Shapiro shows how the tumultuous events in England in 1606 affected Shakespeare and influenced three of his greatest tragedies written that year: King Lear, Macbeth, and Antony and Cleopatra--
Format: Paperback, 384 pages
Publisher: Simon & Schuster, October 2016
Product Dimensions: 8.2 L × 5.5 W × 1.1 H
Publisher Marketing: Publisher Marketing: Preeminent Shakespeare scholar James Shapiro shows how the tumultuous events in 1606 influenced three of Shakespeare s greatest tragedies written that year King Lear, Macbeth, and Antony and Cleopatra. The Year of Lear is irresistible a banquet of wisdom ( The New York Times Book Review).
In the years leading up to 1606, Shakespeare s great productivity had ebbed. But that year, at age forty-two, he found his footing again, finishing a play he had begun the previous autumn King Lear then writing two other great tragedies, Macbeth and Antony and Cleopatra.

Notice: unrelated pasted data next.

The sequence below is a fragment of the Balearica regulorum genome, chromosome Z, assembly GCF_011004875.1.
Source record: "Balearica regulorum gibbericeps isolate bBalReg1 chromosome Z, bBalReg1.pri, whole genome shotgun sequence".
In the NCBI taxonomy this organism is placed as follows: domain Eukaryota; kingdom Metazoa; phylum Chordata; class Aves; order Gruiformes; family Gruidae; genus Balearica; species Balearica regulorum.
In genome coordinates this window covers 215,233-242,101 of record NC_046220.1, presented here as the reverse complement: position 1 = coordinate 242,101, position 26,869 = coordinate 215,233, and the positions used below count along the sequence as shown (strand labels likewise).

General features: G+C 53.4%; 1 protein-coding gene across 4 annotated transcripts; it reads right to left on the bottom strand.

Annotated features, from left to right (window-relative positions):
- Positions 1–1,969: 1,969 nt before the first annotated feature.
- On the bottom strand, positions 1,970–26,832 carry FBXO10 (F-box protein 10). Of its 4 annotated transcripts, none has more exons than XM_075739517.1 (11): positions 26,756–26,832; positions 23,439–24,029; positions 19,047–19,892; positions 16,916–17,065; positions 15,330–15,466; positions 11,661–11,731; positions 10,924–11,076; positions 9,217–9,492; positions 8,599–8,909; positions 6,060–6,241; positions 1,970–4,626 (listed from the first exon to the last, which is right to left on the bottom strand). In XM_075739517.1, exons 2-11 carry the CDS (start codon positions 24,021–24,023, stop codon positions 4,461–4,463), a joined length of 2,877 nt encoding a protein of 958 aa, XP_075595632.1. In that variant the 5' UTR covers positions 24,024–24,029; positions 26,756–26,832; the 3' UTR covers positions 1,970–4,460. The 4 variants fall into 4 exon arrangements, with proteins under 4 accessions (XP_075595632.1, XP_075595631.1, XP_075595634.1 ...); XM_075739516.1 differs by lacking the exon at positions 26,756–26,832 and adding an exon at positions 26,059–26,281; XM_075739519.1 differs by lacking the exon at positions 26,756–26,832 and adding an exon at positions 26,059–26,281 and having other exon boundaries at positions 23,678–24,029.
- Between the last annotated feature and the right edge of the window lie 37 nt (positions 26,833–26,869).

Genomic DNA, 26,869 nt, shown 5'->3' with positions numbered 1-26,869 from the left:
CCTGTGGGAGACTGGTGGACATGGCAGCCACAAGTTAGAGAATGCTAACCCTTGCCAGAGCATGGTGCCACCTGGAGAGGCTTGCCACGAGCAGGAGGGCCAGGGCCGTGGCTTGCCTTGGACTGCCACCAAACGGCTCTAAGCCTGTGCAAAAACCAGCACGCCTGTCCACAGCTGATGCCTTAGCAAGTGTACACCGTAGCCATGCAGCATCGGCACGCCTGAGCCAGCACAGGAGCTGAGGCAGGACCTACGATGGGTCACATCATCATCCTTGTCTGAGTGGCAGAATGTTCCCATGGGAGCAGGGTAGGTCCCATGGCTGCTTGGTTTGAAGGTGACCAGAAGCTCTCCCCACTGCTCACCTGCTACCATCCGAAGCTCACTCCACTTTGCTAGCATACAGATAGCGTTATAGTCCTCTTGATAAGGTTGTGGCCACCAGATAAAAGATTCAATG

It was a memorable year in England as well a terrorist plot conceived by a small group of Catholic gentry had been uncovered at the last hour. The foiled Gunpowder Plot would have blown up the king and royal family along with the nation s political and religious leadership. The aborted plot renewed anti-Catholic sentiment and laid bare divisions in the kingdom.
It was against this background that Shakespeare finished Lear, a play about a divided kingdom, then wrote a tragedy that turned on the murder of a Scottish king, Macbeth. He ended this astonishing year with a third masterpiece no less steeped in current events and concerns: Antony and Cleopatra.
Exciting and sometimes revelatory, in The Year of Lear, James Shapiro takes a closer look at the political and social turmoil that contributed to the creation of three supreme masterpieces ( The Washington Post). He places them in the context of their times, while also allowing us greater insight into how Shakespeare was personally touched by such events as a terrible outbreak of plague and growing religious divisions. His great gift is to make the plays seem at once more comprehensible and more staggering ( The New York Review of Books). For anyone interested in Shakespeare, this is an indispensable book.
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